Before we discuss the ending, how about we read the ending? Real quick, won't take but a second:
The time had come. / SO… / Marvin WENT. (87-89)
Now let's consider the beginning of the story. Again, just another second:
The / time / has come. (1-3)
Notice something change? How about the switch from has at the beginning to had at the end? It's a small, one-letter alteration, but as is often the case with language, one letter can make all the difference.
Why did Seuss bother with the change in verb tense? To signal a change in time? Exactly.
And with that change in time comes a change in Marvin. At the beginning, in the present tense, Marvin refuses to leave. Just look at the stubborn frown on his face. But once he realizes the time to leave has truly come, then we move into the past tense. It's in the past now because Marvin's already on his way, going wherever he needs to be.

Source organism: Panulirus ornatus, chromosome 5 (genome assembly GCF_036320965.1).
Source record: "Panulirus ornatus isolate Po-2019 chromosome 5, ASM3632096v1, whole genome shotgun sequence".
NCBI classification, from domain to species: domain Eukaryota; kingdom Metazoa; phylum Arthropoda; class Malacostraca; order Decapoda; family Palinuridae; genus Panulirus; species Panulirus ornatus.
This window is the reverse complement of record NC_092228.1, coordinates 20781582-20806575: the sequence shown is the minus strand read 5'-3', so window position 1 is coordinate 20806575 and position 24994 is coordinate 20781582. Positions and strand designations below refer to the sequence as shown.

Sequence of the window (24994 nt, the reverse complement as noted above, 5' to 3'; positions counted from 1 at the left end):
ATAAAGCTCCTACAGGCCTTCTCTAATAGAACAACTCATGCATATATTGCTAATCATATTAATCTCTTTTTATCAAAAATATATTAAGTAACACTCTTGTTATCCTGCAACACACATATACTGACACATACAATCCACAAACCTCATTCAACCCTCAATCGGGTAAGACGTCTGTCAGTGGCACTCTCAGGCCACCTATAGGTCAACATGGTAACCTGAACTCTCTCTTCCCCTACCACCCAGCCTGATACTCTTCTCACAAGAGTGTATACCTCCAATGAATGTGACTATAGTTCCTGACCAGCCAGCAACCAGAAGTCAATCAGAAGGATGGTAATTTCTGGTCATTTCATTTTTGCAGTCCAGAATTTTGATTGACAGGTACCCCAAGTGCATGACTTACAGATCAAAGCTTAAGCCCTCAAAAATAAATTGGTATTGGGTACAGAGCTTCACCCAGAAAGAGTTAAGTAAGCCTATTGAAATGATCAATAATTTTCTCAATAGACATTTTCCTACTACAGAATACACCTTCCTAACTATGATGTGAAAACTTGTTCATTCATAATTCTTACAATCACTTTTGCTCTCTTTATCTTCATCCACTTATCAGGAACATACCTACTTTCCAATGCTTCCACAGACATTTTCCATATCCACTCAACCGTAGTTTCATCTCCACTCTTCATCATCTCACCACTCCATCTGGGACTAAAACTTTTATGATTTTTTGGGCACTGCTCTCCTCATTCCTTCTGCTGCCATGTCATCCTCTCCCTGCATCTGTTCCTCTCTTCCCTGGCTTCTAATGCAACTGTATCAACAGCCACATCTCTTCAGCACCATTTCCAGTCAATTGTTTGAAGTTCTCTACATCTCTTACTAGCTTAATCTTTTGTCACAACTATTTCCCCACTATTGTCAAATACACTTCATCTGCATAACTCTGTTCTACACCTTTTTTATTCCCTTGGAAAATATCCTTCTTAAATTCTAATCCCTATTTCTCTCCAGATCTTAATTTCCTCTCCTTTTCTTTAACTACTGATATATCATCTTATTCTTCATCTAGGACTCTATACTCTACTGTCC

Just look at how much happier both the Narrator's hand (no tense, pointy-finger) and Marvin are in that final illustration. If we consider Marvin as a certain historical president—let's call him R. Nixon—then maybe Seuss is slyly suggesting why the president should step down. Maybe both the president and all in involved will just be happier to see him leave.